SACRAMENTO–In a move to improve horse safety and bring a greater level of transparency and accountability to race tracks, Governor Gavin Newsom today signed SB 469 by Senator Bill Dodd (D-Napa) and announced the appointment of seasoned veterinarian Gregory Ferraro to the California Horse Racing Board (CHRB).
SB 469 would allow the CHRB to suspend horse racing licenses when necessary to protect the health and safety of horses and riders.
The bill signing comes weeks after Governor Newsom directed CHRB to apply new safety measures and create a review group at Santa Anita Park to provide additional examination and determine if an individual horse is at elevated risk of injury before racing. A total of 38 horses were scratched or denied entry at Santa Anita Park since this new review process was established earlier this month.
“Business as usual has resulted in too many horse deaths,” said Governor Newsom. “I applaud the Legislature for taking action to expand the authority of the CHRB to cancel or move race meets when animal and human safety are at risk. This problem demands deeper partnership between the CHRB and track officials. I call on race tracks around the state to hold themselves to the higher screening standards recently adopted at Santa Anita. This model can save horses’ lives.”
Currently, short of an allegation of an actual rule violation, the CHRB is limited in its ability to take action against a licensee to limit, place conditions on or suspend a racing license. SB 469 will update the law to allow the CHRB to take immediate action on race meet licenses if horse or rider safety is determined to be at risk.
“Putting the safety of horses first is paramount,” said Senator Dodd, the author of SB 469. “I appreciate Gov. Newsom’s partnership and swift action in supporting this commonsense measure to allow the Horse Racing Board to halt racing when dangerous conditions exist.”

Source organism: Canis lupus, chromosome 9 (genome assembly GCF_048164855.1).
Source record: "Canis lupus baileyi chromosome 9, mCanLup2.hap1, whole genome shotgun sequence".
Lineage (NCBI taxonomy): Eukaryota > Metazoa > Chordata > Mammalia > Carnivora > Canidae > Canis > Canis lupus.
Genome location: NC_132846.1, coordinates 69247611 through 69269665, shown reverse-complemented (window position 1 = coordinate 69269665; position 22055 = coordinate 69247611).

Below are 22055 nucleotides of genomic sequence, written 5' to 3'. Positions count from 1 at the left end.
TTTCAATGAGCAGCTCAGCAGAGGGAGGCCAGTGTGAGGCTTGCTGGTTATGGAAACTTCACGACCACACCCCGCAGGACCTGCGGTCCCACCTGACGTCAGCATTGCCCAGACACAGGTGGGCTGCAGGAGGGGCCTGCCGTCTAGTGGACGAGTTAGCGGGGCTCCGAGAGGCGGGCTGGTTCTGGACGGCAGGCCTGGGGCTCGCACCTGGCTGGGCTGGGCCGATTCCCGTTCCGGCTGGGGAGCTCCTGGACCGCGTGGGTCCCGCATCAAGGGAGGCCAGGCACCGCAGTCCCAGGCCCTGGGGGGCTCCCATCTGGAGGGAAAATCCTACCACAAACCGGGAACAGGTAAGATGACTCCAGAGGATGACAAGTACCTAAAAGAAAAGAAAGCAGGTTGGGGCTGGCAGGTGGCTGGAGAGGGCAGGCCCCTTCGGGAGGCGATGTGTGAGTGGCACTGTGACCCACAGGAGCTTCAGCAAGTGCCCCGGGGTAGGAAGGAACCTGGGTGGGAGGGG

After reports about the increasing number of horse deaths at California race tracks, Governor Newsom announced new regulatory actions through the CHRB and called for additional oversight measures, including the creation of a review group at Santa Anita Park during the final two weekends of race meets in June. This horse safety review group examined the past performances of all the horses, including any history on the Veterinarian’s List and Steward’s List, as well as any medical history CHRB was aware of, and physical observations of the horse when practicable. The panel then advised Santa Anita management if certain horses were considered high-risk. The Stronach Group, which owns Santa Anita Park, agreed to deny the entry of any such horses and treat the review group’s recommendation as the final word. A total of 38 horses were scratched or denied entry at Santa Anita under this process.
The governor’s new appointee to the CHRB, Gregory Ferraro, 73, of San Francisco, was the director of the University of California, Davis School of Veterinary Medicine Center for Equine Health from 1997 to 2014. Ferraro was owner and chief executive officer of Gregory L. Ferraro DVM, LLC from 1972 to 1997. He earned a Doctor of Veterinary Medicine degree from the University of California, Davis School of Veterinary Medicine and is a member of the American Association of Equine Practitioners and the American Veterinary Medical Association. This position requires Senate confirmation and the compensation is $100 per diem. Ferraro is registered without a party preference.